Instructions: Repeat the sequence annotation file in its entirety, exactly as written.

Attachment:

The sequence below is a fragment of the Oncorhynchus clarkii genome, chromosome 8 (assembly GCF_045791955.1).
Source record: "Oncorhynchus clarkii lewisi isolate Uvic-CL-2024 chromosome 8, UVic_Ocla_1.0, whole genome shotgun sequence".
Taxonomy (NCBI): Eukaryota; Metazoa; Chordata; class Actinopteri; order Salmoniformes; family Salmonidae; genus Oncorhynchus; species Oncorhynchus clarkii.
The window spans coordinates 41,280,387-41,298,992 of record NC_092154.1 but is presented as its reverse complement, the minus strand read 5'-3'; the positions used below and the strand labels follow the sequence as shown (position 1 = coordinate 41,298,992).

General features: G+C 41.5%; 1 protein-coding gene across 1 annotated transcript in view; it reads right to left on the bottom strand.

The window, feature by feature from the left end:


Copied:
The sequence below is a fragment of the Oncorhynchus clarkii genome, chromosome 8 (assembly GCF_045791955.1).
Source record: "Oncorhynchus clarkii lewisi isolate Uvic-CL-2024 chromosome 8, UVic_Ocla_1.0, whole genome shotgun sequence".
Taxonomy (NCBI): Eukaryota; Metazoa; Chordata; class Actinopteri; order Salmoniformes; family Salmonidae; genus Oncorhynchus; species Oncorhynchus clarkii.
The window spans coordinates 41,280,387-41,298,992 of record NC_092154.1 but is presented as its reverse complement, the minus strand read 5'-3'; the positions used below and the strand labels follow the sequence as shown (position 1 = coordinate 41,298,992).

General features: G+C 41.5%; 1 protein-coding gene across 1 annotated transcript in view; it reads right to left on the bottom strand.

The window, feature by feature from the left end: